Values, sense of community drive engagement at work

Lakefield College School knows what its staff can bring to the table

Jim Coghlan
Director of Human Resources
Lakefield College School

Lakefield College School is a private school in Lakefield, Ont. It employs 120 people.

The survey process identified Lakefield College School as a leader in best practices that leads to an engaged workforce. Jim Coghlan, director of HR, was interviewed about two best practice areas in which the school excels: meaningful work and healthy attachments.

Meaningful work

The boarding school for children in Grade 7 through 12 emphasizes values to the students — and faculty and staff live the values well. Whether a staff member has regular contact with the students or not, they all feel that they’re in the business of educating kids and they feel that these values are important, said Coghlan.

“We must live these values ourselves so our students will learn the values and become responsible citizens,” he said. “Work has exceptional meaning when it is value-driven. Trust is our first value because it’s the most important one. Trust is a precious commodity and at Lakefield it colours everything. It is part of creating healthy relationships between staff and students, and the staff nurture trust by seeking out students’ opinions and investing in them.”

This applies to staff relationships as well, he said. The school can’t engender trust with students if it doesn’t engender it with each other.

To illustrate a trust-building activity, all the faculty, including teachers and residential staff, have to be involved in co-curricular activities because all the students have to be involved in some form of athletics or the arts.

“I play hockey and I’m a goalie so I help the girl’s hockey team, because sometimes the team includes girls who want to play goal but haven’t played in the past,” said Coghlan. “They need a little coaching, so I go to team practices to be their goalie consultant. One of the cleaners who works in one of the boys’ residences goes to all of those boys’ games, whether it’s basketball or soccer or whatever.”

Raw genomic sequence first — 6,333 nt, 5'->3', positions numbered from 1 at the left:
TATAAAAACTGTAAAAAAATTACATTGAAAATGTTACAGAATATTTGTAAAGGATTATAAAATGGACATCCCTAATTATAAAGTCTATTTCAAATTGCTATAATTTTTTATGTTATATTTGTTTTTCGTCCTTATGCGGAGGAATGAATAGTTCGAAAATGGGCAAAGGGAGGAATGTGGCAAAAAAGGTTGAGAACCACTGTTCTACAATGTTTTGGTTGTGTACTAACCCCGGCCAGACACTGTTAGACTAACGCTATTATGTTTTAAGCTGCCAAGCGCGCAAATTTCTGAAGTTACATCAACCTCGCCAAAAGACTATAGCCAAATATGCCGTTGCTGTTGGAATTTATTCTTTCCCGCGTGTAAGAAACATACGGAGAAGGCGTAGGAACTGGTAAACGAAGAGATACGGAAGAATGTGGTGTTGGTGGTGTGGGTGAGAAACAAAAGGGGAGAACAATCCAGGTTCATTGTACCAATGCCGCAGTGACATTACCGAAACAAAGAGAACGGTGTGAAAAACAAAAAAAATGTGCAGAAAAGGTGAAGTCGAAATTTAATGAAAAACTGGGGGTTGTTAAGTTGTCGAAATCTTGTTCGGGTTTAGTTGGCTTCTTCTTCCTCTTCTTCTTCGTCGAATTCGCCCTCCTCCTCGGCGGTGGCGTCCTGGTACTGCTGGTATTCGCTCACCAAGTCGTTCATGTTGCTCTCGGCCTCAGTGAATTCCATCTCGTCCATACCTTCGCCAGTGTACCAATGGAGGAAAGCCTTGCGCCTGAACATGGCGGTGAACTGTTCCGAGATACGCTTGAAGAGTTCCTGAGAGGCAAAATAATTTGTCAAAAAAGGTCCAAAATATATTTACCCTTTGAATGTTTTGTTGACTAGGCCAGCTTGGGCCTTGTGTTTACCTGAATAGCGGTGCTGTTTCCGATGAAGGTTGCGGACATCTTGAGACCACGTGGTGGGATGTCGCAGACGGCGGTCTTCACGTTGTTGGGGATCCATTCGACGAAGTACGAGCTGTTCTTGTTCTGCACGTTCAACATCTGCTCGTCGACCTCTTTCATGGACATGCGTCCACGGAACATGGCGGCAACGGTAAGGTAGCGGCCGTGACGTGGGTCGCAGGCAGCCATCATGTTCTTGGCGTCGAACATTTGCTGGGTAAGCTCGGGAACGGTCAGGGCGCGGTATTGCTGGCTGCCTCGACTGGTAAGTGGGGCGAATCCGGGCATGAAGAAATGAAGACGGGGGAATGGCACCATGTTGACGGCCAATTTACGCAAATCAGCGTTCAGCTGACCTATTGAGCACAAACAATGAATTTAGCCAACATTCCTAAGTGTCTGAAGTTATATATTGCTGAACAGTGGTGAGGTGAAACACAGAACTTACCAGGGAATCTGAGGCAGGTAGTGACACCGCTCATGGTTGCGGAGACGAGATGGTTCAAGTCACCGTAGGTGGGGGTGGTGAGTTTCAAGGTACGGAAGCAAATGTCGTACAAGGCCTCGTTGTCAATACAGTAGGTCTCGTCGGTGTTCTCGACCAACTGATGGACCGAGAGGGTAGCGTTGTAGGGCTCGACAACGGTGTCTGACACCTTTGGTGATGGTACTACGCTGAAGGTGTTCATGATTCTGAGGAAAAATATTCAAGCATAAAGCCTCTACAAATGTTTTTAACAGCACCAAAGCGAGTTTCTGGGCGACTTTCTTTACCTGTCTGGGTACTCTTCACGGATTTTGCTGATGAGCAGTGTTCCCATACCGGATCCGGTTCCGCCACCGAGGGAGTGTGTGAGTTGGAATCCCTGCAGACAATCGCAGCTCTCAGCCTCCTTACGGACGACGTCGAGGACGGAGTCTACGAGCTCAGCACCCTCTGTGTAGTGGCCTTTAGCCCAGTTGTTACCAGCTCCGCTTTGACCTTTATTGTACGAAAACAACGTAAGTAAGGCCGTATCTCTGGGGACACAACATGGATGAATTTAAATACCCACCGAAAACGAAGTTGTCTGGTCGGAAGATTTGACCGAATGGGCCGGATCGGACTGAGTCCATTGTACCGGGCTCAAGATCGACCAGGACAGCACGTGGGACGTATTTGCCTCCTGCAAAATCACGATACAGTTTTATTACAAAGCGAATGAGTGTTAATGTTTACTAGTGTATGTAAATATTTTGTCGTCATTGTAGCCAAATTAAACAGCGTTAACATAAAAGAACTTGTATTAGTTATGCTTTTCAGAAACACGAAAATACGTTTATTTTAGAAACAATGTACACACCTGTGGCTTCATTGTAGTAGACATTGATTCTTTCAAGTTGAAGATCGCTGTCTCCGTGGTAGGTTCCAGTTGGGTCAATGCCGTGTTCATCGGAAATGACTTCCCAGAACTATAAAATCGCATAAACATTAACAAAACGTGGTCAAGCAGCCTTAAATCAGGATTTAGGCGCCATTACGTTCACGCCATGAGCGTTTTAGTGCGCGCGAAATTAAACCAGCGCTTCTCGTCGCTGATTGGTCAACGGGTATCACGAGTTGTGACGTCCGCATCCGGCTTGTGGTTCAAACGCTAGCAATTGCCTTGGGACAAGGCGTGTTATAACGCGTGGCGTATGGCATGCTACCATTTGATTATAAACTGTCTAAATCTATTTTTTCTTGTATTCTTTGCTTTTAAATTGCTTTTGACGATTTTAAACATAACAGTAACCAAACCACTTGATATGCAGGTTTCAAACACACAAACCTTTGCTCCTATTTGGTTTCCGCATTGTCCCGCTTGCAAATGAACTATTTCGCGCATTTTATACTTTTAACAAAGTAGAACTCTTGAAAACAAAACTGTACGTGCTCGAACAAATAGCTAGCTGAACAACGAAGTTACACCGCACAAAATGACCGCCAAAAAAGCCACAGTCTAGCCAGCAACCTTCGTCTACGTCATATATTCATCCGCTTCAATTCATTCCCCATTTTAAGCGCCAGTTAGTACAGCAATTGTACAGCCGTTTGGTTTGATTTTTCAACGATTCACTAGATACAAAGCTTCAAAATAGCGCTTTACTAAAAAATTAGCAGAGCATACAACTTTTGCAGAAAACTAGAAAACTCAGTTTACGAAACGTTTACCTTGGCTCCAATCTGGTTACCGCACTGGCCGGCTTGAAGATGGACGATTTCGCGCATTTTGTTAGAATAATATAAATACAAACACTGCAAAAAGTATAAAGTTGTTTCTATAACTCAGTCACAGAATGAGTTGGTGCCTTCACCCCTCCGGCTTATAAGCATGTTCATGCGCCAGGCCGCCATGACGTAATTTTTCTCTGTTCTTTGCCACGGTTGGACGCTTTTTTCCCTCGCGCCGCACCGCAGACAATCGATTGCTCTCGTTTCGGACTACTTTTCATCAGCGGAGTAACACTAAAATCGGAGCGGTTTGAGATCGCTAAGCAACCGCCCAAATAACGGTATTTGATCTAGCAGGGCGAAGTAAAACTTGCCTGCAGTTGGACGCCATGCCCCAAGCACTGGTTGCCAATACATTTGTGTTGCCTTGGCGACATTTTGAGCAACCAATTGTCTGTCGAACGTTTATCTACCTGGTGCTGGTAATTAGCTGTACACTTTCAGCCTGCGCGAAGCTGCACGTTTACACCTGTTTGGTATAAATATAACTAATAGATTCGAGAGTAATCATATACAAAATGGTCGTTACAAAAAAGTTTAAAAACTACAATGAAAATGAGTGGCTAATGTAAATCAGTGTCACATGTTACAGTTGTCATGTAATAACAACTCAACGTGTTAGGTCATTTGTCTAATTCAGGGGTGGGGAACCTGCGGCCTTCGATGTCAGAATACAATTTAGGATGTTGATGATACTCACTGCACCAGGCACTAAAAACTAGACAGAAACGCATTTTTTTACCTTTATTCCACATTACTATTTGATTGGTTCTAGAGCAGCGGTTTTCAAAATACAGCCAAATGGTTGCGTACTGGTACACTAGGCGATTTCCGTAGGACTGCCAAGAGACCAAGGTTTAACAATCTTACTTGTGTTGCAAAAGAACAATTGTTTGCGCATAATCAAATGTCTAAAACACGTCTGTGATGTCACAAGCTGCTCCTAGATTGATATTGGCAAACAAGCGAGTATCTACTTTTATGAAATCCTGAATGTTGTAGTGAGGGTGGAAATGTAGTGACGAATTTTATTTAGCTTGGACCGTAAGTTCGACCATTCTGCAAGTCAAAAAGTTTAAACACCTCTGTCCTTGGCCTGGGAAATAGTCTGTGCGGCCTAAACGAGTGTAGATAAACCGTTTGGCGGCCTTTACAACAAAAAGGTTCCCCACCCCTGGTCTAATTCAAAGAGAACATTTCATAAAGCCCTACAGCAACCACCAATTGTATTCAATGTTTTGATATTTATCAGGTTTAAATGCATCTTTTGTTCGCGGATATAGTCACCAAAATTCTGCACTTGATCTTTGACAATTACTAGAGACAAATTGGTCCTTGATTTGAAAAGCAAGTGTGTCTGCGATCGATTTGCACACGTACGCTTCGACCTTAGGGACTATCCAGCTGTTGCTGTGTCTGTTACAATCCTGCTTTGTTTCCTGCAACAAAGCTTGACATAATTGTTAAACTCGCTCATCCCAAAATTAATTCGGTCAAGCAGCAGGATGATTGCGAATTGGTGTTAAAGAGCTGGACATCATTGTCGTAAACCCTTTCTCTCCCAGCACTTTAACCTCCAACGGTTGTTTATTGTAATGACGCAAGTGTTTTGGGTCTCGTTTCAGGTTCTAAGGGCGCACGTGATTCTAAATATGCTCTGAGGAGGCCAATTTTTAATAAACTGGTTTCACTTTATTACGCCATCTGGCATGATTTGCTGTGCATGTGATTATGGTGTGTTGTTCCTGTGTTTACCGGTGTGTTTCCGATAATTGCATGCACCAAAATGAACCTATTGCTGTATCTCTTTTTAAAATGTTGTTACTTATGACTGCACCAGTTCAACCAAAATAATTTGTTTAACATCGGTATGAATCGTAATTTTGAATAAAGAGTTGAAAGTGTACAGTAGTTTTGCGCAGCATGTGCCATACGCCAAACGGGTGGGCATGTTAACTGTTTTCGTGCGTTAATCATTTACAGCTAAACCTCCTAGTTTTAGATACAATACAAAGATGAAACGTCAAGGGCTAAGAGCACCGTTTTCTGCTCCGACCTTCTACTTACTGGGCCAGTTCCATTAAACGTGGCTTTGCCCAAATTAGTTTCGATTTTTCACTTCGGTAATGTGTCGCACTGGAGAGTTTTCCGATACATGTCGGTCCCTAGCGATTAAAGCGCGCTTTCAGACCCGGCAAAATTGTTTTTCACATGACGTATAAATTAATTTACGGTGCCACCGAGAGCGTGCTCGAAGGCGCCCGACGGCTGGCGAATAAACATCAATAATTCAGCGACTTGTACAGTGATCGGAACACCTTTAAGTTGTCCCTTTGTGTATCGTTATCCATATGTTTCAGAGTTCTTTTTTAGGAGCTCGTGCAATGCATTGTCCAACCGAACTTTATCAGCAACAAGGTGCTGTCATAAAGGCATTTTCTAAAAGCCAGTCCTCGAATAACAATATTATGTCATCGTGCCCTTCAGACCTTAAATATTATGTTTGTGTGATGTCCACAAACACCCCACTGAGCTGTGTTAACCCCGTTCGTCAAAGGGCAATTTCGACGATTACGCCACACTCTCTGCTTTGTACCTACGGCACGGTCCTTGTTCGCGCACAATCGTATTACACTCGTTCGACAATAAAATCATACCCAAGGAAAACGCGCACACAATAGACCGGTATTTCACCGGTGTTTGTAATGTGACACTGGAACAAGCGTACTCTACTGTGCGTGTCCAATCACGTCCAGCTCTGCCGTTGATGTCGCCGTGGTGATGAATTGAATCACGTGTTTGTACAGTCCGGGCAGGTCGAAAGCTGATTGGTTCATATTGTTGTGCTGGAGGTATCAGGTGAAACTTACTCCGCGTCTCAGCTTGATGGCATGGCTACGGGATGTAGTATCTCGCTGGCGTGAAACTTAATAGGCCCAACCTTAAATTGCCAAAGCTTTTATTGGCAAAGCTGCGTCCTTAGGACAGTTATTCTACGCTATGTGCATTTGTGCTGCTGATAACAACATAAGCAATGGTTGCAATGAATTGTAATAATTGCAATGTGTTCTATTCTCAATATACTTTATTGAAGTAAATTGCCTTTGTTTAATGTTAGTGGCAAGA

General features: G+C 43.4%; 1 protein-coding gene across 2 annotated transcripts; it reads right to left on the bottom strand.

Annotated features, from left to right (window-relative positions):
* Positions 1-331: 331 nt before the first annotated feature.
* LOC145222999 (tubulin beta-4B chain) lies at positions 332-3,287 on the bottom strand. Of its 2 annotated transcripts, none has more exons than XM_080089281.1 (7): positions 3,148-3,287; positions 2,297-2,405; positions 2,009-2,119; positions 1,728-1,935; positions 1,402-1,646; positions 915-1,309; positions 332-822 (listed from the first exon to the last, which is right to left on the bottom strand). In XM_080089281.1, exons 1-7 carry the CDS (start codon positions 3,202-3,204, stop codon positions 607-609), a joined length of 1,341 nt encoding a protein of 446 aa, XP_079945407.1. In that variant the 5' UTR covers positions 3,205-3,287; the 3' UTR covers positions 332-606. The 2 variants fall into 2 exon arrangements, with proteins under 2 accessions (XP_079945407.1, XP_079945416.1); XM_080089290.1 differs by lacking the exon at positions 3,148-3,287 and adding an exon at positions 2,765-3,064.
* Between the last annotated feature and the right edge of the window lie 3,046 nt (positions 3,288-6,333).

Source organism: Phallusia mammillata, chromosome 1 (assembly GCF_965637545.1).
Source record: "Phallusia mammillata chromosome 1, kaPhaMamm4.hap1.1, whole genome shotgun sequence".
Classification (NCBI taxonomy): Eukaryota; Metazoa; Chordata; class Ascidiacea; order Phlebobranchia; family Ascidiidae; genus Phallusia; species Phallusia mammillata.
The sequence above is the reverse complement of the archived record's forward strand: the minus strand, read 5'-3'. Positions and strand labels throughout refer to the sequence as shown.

Wednesday afternoons are when many of the sports teams have games. On these days if a staff member, such as an administration assistant, wants to watch a game, he can leave work early to do so. Staff have the flexibility to be involved with student activities, said Coghlan.

“To give a non-athletic example, our drama class recently performed Shakespeare’s Twelfth Night. Staff were strongly encouraged to come back in the evening to see a performance,” he said. “There is also regular communication about student activities that helps build a trusting community, including a weekly e-newsletter that goes out to all parents, alumni and staff — to anyone connected with the school. It includes articles on games and events that have happened and those that are coming up.”

Building a trusting community involves knowing what skills people possess, he said.

“When all of the staff are hired, I make sure we do a skills inventory. We fill in what they’re interested in doing or what they have done,” said Coghlan. “We then know what skills people bring to the workplace and we try to use these in whatever way we can. For instance, we have a teacher and an administration assistant who both enjoy doing yoga and they decided to hold yoga classes once a week for anyone who wants to join.

“They feel that they’re contributing more than their particular expertise in their field. For example, I’m an HR practitioner, but when I go out to help the girls’ hockey team I feel more tied in and more part of the community. By being involved like this, all staff, even those who aren’t teachers, feel like they’re educating our students.

“You feel like it’s more than a workplace, and staff feel like they work for Lakefield, not for a particular department.”

Healthy attachments

Healthy attachments are a cultural thing in an organization, said Coghlan.

“It’s almost a sense you get that this is a place where people enjoy working and enjoy each other,” he said.

Lakefield staff have initiated Friday afternoon and evening gatherings called “TGIF.” Staff who live on campus or nearby host a party for all employees starting around 4 p.m.

“People pay $2 and have a beer and a snack and talk about their week or unwind or just socialize,” said Coghlan. “In my estimation the best programs are ones that the staff come up with. You can’t always have things developed and handed from the top down. If they start from the bottom up they’re usually better.”

All this emanates from David Hadden, the head of school, who is a very outgoing and affable individual, said Coghlan.

For Coghlan, the sense of belonging to a community extends to jobseekers. “For example, I receive resumés even when we’re not actively recruiting. I keep them on file pending future openings,” he said. “If someone talked to me and I ignored the person, that would be rude and I feel the same way when someone sends me a resumé. I send e-mails to thank applicants for their interest and let them know their resumés will be kept on file. Once the selection process is over, I contact all applicants. Even those who didn’t get the job thank us for all the communication.”



For last issue's coverage of How Much and How Important? Executive Views on Employee Engagement Factors, check out Misfiring on the rules of engagement as well as the case studies on Computronix and the Translation Bureau.

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